Saturday, December 14, 2019

Oh my lolz...

The Leica Digilux 1 was the second attempt by Leica to badge-engineer their way into the burgeoning consumer digital camera market around the turn of the Millennium. (The first had been when they relabeled some Fuji FinePix variants as the original Leica Digilux, starting in '98.)

The Digilux 1, on the other hand, was a re-badged Panasonic, who was just getting into the consumer digital camera market themselves in 2002. It's a 4MP camera and the Leica variant is cutely styled to vaguely resemble a classic Leica rangefinder camera if you squint hard in the right lighting.

KEH had one for sale for $99, and although I was unlikely to buy it, I decided to at least google up some reviews of the thing. That led me to this hilarity:
"The Leica Digilux 1 delivers film-like pictures and not the flat, video-like pictures that most digital cameras produce. When you look for digital, you look at lots of closeup shots which show the difference in details from different digital cameras. You look for clean, sharp pictures. However, at some point I started looking at the whole picture and there the Digilux 1 just stands out."
Get that? This Overgaard clown is trying to claim that it gives SPECIAL FILM-LIKE PICTURES, unlike those awful electronic pictures other digital cameras do... For Eastman's sake, it's just a damned Panasonic with a 1/1.8" 4MP CCD sensor in it, you brand whore!

Now, even as late as '02 there was a lingering amount of prejudice against digicams in some corners of the photography world, but Nikon was already on its first update of its professional D1 line, and Canon was fixin' to follow up the 1D with the 11MP full-frame 1Ds. Hell, by '02 even a late adopter like me already had a digital camera.

But this Overgaard guy is someone from whom you should expect flim-flammery and silly Leica lifestyle posturing...
Oh, it says "Leica" on it...

If you want to get into Advanced Overgaard Studies, here are some places to start:

Thirty-Five 'Lux has a good piece explaining why the dude is talking out his ass about a professional photography career...
"It is so frustrating to read things written by a dilettante and glorified forum guru. It saddens me that true enthusiasts of photography – who may have no intention of ever using their camera to make a living – are subjected to the kind of information they’re presented with. It’s beyond sad."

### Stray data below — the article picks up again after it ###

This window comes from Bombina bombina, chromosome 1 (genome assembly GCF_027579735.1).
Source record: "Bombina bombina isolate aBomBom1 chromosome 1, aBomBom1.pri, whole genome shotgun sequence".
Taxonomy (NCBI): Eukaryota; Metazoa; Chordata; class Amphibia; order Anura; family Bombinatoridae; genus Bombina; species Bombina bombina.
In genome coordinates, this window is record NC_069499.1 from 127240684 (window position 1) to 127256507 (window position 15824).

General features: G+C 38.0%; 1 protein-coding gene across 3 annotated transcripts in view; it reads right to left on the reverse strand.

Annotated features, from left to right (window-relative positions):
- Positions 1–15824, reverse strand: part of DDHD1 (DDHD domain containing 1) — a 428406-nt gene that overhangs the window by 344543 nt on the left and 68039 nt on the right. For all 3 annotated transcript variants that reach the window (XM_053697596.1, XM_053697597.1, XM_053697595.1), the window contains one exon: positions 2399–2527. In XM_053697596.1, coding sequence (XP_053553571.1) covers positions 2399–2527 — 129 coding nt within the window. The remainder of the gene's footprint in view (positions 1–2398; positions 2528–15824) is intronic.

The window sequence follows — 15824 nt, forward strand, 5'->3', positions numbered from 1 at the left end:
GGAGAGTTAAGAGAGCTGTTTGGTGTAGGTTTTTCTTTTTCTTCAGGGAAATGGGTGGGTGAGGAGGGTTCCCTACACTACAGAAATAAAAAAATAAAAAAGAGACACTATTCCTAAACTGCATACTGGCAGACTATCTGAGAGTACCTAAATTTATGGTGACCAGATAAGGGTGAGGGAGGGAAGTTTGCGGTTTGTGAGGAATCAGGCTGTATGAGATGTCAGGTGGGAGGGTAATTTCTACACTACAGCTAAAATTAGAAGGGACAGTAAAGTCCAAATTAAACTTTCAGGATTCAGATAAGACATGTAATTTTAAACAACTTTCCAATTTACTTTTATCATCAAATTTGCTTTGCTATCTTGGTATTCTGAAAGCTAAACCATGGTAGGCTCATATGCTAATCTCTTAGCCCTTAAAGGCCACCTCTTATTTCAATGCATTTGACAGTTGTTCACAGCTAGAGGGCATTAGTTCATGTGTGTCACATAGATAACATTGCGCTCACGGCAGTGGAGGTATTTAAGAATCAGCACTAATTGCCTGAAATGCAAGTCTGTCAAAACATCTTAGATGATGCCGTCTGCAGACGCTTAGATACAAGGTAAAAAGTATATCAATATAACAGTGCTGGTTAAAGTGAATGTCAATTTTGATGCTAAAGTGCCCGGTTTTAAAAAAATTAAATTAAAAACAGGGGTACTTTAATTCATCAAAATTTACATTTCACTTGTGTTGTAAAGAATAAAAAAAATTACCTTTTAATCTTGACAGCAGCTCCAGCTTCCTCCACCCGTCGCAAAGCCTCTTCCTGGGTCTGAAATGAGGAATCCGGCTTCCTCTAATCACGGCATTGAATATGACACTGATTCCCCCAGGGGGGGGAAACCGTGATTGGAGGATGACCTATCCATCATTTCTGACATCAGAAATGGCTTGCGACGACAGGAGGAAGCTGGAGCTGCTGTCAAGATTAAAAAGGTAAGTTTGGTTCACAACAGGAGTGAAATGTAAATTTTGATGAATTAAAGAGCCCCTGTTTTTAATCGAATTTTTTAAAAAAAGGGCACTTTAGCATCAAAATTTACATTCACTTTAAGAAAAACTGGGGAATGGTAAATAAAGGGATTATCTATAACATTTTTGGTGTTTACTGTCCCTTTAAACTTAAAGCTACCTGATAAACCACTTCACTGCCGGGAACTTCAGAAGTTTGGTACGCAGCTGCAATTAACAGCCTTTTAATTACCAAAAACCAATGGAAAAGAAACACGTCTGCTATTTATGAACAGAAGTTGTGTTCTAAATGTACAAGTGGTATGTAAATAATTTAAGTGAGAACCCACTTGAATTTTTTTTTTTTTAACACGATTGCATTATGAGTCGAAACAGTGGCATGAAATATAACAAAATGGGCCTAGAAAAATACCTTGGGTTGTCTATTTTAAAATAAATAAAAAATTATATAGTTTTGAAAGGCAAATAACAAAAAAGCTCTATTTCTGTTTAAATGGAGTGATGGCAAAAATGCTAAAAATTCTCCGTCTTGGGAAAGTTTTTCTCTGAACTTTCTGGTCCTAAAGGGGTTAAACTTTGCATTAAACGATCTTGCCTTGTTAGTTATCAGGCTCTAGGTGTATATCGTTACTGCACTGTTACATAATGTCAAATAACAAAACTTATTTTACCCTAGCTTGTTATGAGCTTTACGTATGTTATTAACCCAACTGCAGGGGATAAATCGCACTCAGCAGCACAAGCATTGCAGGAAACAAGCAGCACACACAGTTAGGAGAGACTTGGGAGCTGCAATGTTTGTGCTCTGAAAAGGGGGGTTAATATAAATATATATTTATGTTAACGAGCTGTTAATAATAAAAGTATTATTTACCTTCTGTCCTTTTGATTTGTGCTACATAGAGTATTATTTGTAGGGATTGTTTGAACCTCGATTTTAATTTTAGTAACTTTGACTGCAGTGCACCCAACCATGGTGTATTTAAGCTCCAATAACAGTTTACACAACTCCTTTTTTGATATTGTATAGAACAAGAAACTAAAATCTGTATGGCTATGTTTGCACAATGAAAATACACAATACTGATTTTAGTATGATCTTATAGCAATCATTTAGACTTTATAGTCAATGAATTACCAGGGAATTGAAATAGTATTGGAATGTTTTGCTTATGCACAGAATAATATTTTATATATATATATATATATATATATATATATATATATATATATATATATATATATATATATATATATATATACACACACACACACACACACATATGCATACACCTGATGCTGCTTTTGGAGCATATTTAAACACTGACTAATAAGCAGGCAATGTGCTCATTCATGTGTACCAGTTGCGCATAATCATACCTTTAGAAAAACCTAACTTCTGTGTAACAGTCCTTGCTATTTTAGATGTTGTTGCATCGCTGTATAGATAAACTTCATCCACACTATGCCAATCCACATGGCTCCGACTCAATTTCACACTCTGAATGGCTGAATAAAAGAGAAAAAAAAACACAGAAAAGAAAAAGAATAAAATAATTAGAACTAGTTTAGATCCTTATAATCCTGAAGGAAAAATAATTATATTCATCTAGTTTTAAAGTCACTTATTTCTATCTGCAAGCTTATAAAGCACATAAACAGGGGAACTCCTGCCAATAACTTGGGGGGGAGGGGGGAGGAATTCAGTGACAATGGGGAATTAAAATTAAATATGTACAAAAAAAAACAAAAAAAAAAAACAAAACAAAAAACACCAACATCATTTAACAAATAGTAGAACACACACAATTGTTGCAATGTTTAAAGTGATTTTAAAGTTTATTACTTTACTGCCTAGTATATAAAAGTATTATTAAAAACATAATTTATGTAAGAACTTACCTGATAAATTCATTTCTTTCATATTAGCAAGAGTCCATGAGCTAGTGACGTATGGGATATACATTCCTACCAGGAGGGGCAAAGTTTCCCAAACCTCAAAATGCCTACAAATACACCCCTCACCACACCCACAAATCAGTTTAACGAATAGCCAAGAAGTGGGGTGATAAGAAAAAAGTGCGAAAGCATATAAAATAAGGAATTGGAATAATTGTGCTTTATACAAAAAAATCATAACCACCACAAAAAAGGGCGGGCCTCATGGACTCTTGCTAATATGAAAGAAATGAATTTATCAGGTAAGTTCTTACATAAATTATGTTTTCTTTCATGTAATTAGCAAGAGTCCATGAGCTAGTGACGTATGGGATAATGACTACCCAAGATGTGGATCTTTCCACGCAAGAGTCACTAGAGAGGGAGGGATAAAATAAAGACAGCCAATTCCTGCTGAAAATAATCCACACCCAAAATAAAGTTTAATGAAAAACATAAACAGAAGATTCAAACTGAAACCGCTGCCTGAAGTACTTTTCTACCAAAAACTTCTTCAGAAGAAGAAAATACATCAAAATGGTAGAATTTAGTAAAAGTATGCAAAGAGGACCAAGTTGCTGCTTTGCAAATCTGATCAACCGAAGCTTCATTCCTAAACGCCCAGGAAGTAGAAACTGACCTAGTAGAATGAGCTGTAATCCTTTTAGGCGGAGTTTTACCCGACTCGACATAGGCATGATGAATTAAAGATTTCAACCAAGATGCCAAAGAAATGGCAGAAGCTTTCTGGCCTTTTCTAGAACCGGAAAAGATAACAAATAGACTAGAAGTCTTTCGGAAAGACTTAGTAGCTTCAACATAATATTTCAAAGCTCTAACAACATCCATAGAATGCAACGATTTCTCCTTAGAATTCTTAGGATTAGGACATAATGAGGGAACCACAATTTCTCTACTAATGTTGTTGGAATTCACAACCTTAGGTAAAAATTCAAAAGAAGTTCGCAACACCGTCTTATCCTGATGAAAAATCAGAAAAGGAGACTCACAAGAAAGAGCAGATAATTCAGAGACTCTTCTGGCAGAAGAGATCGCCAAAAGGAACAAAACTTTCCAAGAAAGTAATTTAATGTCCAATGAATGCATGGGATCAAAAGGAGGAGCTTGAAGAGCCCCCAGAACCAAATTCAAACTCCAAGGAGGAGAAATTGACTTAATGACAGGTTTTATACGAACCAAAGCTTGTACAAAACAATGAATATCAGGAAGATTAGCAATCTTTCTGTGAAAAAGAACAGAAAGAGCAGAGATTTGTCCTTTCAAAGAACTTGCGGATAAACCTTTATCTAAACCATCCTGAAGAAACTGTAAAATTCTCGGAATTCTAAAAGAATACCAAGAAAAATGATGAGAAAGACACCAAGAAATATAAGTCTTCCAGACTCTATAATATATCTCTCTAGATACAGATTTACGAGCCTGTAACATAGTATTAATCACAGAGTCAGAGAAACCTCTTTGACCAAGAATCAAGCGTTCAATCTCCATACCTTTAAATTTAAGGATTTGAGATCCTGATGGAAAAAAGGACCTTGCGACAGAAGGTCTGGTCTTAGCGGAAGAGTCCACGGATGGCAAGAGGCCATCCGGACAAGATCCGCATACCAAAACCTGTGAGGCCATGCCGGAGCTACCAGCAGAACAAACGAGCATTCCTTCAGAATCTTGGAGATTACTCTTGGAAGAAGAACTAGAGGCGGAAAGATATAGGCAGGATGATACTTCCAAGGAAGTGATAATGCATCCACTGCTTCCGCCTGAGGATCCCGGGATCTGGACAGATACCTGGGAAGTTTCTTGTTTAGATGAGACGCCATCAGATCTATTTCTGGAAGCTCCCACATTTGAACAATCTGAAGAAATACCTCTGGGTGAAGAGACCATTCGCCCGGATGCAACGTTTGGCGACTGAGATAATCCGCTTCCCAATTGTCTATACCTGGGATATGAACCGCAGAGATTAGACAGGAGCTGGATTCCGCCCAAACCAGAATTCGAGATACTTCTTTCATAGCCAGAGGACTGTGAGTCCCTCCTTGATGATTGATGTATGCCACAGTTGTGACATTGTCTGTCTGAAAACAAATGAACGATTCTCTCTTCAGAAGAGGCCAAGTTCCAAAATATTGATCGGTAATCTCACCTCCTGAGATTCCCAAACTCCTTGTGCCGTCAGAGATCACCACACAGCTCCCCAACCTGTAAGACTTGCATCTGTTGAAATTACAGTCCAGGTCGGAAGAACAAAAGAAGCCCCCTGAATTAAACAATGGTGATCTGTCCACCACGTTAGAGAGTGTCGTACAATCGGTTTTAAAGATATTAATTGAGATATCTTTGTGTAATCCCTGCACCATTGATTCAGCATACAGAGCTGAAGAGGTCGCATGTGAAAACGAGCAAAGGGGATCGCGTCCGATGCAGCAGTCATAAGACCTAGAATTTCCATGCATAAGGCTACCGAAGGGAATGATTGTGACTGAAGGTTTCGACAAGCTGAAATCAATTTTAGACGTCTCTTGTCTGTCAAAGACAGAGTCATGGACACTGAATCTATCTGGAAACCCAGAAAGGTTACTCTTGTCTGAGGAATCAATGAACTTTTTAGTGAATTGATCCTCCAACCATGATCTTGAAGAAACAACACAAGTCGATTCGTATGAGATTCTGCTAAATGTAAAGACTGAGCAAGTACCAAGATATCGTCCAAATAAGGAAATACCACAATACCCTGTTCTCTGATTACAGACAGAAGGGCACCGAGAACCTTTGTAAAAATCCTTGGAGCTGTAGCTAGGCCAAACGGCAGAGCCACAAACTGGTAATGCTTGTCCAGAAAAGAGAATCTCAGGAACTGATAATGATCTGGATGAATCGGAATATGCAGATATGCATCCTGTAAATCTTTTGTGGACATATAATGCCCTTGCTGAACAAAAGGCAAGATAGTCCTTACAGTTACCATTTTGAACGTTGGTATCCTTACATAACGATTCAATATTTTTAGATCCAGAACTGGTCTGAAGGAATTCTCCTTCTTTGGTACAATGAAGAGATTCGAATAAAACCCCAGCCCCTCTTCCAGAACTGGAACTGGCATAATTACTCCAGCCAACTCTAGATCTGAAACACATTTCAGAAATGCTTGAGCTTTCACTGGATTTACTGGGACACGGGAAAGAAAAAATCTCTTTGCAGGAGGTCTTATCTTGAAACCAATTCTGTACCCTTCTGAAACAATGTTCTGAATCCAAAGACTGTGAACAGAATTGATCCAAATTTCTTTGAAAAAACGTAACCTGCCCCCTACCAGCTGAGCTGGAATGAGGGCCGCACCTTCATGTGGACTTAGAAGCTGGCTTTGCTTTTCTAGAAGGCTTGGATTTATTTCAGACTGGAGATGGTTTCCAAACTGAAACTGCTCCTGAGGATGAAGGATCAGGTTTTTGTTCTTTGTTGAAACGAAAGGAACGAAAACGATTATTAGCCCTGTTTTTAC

La Vida Leica points out that his claims of being an "influencer" are a joke...
"But what about his legion of followers on Facebook? Surely those are legit, right? Well, no. Not really. They've been bought. For a small fee, you can buy as many page likes as you want - either through Facebook's "Boost this page" (advertise) or through shady hacker circles. While this is great for your friend/follower count, in the end it actually hurts you. Why? Well, for one - it's totally bogus. These "friends" don't exist. But secondly, as of late January 2014, Facebook changed their algorithm - reducing the number of people that actually see your posts. By watering your audience down with all these fakes, the percentage of real people that truly exist (and see the posts in their newsfeed) drops considerably. Whoops. Notice where all these likes are coming from... Indonesia. Thailand. Mexico. Several countries where these fake likes originate."
Leicaphilia just points and laughs...
"It’s always been obvious to me that “von Overgaard” is a transparent huckster, a confidence man preying on gullible low-hanging fruit, spinning some bullshit narrative about luxury and beautiful people and world travels and Leica, this just being further proof that a sucker is born every minute and some of those suckers will end up buying a Leica and taking a street shooter’s seminar with “von Overgaard.”"
What's funny is that this has been an interesting learning experience for me, diving down the Overgaard rabbit hole today. In the firearms world, at least the practical handgunning and defensive carbine & shotgun portions of it, my BS detector is pretty well calibrated; I can smell a scam artist who's talking out their ass fairly quickly. With cameras and photography, I'm a relative dilettante, so this has been a super-informative morning and afternoon of internet sleuthing.


Found on Facebook...

Thursday, December 12, 2019

For SaleSold...

Want a good deal on a full-frame DSLR? Let my loss be your gain!

For sale is this well-cared-for Canon EOS 5D Mark II, a camera that is a bit long in the tooth but still capable of outstanding images (and about as cheap as you'll find a modern full-frame DSLR.) For blog readers, I'll ship it with a battery, battery charger, and body cap for $450, shipped. SOLD!

The camera:

A couple of sample shots...

Email me if interested!

Ad Astra...

Another piece of the future dropped into place today...

Wednesday, December 11, 2019

Remember the Wish Book?

Looks like it might be the last holiday season to buy gifts from (what's left of) Sears: